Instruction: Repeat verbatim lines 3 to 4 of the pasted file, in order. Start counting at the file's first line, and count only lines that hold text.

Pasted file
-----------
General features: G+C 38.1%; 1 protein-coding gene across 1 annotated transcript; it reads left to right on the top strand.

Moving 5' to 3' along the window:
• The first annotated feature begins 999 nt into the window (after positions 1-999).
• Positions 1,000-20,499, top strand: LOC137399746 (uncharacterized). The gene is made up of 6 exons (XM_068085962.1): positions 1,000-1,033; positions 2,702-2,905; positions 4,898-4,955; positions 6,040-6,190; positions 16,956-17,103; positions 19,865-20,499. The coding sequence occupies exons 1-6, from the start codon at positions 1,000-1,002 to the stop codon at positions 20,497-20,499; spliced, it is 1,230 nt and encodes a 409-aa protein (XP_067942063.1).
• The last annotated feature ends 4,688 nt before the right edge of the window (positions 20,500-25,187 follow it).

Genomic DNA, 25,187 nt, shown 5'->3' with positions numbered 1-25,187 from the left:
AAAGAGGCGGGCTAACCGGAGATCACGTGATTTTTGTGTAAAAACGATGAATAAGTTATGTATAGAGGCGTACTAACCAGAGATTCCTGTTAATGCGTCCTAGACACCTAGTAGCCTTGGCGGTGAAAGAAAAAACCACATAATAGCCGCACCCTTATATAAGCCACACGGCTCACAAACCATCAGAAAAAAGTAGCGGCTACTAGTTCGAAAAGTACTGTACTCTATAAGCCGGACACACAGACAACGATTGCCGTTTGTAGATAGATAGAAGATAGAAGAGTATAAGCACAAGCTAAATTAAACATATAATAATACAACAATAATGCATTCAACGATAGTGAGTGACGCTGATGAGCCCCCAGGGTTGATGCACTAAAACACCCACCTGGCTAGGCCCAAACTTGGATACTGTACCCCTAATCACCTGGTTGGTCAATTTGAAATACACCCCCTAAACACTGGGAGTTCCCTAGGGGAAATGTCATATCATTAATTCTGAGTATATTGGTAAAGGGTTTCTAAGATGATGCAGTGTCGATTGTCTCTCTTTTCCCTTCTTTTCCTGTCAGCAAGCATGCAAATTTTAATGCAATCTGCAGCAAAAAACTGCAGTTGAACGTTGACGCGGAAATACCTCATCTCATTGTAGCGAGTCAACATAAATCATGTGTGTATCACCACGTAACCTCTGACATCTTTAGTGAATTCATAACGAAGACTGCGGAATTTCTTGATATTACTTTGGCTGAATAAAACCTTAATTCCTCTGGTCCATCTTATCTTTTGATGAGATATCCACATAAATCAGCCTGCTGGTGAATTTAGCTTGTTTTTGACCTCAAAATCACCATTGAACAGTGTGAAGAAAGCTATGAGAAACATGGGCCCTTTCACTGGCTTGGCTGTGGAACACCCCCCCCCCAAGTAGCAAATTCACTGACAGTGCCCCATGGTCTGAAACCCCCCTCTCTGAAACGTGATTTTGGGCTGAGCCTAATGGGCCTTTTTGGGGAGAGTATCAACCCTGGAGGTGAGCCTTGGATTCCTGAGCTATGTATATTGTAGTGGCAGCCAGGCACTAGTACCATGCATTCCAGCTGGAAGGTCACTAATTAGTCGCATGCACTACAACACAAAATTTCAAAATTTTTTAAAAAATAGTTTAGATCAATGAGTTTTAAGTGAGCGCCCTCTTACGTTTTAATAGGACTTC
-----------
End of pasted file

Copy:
• The first annotated feature begins 999 nt into the window (after positions 1-999).
• Positions 1,000-20,499, top strand: LOC137399746 (uncharacterized). The gene is made up of 6 exons (XM_068085962.1): positions 1,000-1,033; positions 2,702-2,905; positions 4,898-4,955; positions 6,040-6,190; positions 16,956-17,103; positions 19,865-20,499. The coding sequence occupies exons 1-6, from the start codon at positions 1,000-1,002 to the stop codon at positions 20,497-20,499; spliced, it is 1,230 nt and encodes a 409-aa protein (XP_067942063.1).